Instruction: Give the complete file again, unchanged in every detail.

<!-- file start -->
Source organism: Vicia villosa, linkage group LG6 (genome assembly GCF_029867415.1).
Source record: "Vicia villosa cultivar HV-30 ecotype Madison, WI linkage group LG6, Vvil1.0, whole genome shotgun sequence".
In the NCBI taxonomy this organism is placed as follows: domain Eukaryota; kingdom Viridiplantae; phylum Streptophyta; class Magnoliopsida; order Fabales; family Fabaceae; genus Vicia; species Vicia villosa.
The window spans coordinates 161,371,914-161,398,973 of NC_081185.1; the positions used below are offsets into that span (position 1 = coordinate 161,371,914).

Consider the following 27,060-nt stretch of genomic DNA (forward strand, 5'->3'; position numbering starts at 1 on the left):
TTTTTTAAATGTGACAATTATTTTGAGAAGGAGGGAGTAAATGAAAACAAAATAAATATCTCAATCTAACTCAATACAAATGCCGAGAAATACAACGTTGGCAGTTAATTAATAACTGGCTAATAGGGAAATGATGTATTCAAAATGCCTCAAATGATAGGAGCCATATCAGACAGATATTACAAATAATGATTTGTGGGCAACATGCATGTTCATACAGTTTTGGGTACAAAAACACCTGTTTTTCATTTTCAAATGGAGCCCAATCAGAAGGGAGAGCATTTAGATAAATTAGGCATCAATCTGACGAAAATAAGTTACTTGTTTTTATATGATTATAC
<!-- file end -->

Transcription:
Source organism: Vicia villosa, linkage group LG6 (genome assembly GCF_029867415.1).
Source record: "Vicia villosa cultivar HV-30 ecotype Madison, WI linkage group LG6, Vvil1.0, whole genome shotgun sequence".
In the NCBI taxonomy this organism is placed as follows: domain Eukaryota; kingdom Viridiplantae; phylum Streptophyta; class Magnoliopsida; order Fabales; family Fabaceae; genus Vicia; species Vicia villosa.
The window spans coordinates 161,371,914-161,398,973 of NC_081185.1; the positions used below are offsets into that span (position 1 = coordinate 161,371,914).

Consider the following 27,060-nt stretch of genomic DNA (forward strand, 5'->3'; position numbering starts at 1 on the left):
TTTTTTAAATGTGACAATTATTTTGAGAAGGAGGGAGTAAATGAAAACAAAATAAATATCTCAATCTAACTCAATACAAATGCCGAGAAATACAACGTTGGCAGTTAATTAATAACTGGCTAATAGGGAAATGATGTATTCAAAATGCCTCAAATGATAGGAGCCATATCAGACAGATATTACAAATAATGATTTGTGGGCAACATGCATGTTCATACAGTTTTGGGTACAAAAACACCTGTTTTTCATTTTCAAATGGAGCCCAATCAGAAGGGAGAGCATTTAGATAAATTAGGCATCAATCTGACGAAAATAAGTTACTTGTTTTTATATGATTATAC